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This winter season in Japan welcomes a rare experience of traditional holiday events, food, and unique Japanese holiday cheer. Japan’s winter skies are crisp with sunny weather, making it the perfect time for sightseeing and taking breathtaking photos.
The three syllables that make up the word “kabuki” (歌舞伎), mean “music”, “dance”, and “acting”, respectively. The whole word itself comes from an archaic verb kabuki, which means “to incline”, and references the actors' flamboyant clothes and actions. Since the kabuki’s founding, spectators were well aware that this new type of theater would be a strong deviation from noh traditions.
Naoshima 直島, a small island located in Setonaikai (a Japanese inland sea bordering 10 prefectures and containing numerous small islands), is only a ferry ride away from Hiroshima. After receiving many questions and requests for information regarding the island from our guests interested in art and design, we decided that a post should be dedicated to Naoshima.
Autumn is arguably the best time to be in Japan.For many people in Japan, autumn marks the end of hectic summer vacations, signaling a transition to a season filled with delicious food, gorgeous scenery, and a flourishing of the arts.
The art of bonsai has existed for well over a thousand years. In China, the art of creating miniature landscapes, called penjing, has mythological origins dating back to as early as the 3rd century AD. The process of growing miniature trees from source specimens is thought to have begun in Japan in the 7th century AD when Japanese Buddhists returning from China brought source plantings back with them.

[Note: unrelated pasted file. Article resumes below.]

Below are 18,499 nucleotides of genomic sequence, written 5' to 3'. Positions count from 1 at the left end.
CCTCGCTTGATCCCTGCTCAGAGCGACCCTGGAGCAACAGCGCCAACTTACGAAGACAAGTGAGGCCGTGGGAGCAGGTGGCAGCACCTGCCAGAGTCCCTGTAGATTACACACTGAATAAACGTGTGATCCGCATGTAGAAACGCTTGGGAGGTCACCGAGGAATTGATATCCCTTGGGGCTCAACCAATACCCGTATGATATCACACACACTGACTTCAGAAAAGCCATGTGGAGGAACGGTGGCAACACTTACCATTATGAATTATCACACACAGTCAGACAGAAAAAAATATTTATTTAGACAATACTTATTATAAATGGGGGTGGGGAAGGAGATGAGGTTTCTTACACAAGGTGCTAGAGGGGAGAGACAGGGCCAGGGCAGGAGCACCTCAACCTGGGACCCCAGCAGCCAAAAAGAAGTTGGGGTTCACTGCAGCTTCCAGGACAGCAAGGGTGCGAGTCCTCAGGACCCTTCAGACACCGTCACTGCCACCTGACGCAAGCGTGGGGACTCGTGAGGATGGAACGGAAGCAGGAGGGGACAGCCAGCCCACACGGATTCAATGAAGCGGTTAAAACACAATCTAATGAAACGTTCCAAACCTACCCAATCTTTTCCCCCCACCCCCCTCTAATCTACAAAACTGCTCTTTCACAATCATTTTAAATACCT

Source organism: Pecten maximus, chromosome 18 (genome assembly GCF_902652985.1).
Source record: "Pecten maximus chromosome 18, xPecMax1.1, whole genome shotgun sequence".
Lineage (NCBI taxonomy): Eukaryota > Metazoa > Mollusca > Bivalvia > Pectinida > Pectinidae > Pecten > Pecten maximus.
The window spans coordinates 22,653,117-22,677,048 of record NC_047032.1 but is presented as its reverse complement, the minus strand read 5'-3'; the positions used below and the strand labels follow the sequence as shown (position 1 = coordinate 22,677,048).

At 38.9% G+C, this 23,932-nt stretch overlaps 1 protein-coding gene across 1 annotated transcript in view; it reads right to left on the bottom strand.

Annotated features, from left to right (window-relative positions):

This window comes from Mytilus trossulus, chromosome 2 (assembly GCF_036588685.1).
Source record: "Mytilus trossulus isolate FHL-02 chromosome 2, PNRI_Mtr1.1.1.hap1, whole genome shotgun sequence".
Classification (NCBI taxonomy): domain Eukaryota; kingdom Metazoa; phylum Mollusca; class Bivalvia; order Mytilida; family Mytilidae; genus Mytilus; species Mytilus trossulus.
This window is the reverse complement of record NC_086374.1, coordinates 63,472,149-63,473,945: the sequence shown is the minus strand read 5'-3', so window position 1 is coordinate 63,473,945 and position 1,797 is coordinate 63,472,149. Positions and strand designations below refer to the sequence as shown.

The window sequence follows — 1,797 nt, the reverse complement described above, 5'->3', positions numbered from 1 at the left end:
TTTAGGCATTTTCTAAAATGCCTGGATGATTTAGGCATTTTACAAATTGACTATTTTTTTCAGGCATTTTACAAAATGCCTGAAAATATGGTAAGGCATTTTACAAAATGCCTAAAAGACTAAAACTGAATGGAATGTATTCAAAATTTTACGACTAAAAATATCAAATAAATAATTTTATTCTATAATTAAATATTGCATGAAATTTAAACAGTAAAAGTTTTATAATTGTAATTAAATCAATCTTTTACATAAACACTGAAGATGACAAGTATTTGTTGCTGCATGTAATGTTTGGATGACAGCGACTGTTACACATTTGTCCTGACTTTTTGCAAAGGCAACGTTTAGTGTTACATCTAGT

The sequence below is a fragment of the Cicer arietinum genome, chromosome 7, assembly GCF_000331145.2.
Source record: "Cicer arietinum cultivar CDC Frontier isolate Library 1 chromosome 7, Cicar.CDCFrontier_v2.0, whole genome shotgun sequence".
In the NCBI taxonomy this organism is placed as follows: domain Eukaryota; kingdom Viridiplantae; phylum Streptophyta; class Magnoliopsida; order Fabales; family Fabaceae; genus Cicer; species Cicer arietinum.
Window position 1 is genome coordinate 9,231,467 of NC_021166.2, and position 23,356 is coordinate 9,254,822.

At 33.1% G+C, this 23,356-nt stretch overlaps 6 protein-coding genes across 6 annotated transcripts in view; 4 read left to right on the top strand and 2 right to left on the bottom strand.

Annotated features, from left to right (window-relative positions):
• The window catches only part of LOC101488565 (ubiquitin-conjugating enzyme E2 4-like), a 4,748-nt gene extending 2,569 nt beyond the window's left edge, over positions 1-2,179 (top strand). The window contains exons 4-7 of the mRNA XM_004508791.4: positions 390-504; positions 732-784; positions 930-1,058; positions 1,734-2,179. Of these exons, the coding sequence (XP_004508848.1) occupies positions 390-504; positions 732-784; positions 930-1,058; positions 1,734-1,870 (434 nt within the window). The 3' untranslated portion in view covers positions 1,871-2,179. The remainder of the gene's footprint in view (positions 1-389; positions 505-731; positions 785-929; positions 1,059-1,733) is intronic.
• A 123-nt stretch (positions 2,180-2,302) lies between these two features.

The traditional Japanese wedding (Shinto wedding, also referred to as the shinzen shiki wedding) actually originated from the wedding ceremony of the Taisho Emperor more than a century ago. Ever since, the style of wedding has been adopted even by commoners, and became the “traditional Japanese wedding” that we know of today.
Number one on the "top 10 places to go" list in Japan in TIME magazine online, the Tsukiji Fish Market definitely has its own charms that all fish lovers (and even those less attached to sea creatures), should not miss out on. We have provided this short guide to visiting and enjoying the Tsukiji Fish Market.
Soft, translucent, and durable, traditional Japanese paper, called washi (“wa” literally means Japanese and “shi” means paper) boasts a history of over 1300 years and is still very much a part of daily life in Japan. In fact, Washi was registered as a UNESCO Intangible Cultural Heritage in November of 2014. What makes this type of paper unique and loved both in Japan and around the world?
Shodō (Japanese calligraphy) is not merely an form of art, but a way of life, complete with its own set of philosophies. In Japan, shodō is practiced by people of all ages and occupations, from primary school students to the elderly. As a long lived Japanese tradition deeply integrated in the everyday lives of the people, Shodo offers a unique window in Japan's profound culture and long lasting philosophies.
Going to a sumo wrestling tournament is a great way to experience traditional Japanese culture. Sumo wrestling is the national sport of Japan, and it goes back thousands of years. Originally part of a religious ritual, it has now evolved into a fascinating sport and industry, drawing visitors to tournaments from across the globe.
Japan has four seasons, and the people of Japan traditionally have had numerous ways to enjoy each of them. They place great importance on the progression of the four seasons, and have developed their culture and leisure activities around it. The ancestors of today's Japanese population thought up numerous special ways to escape the summer heat.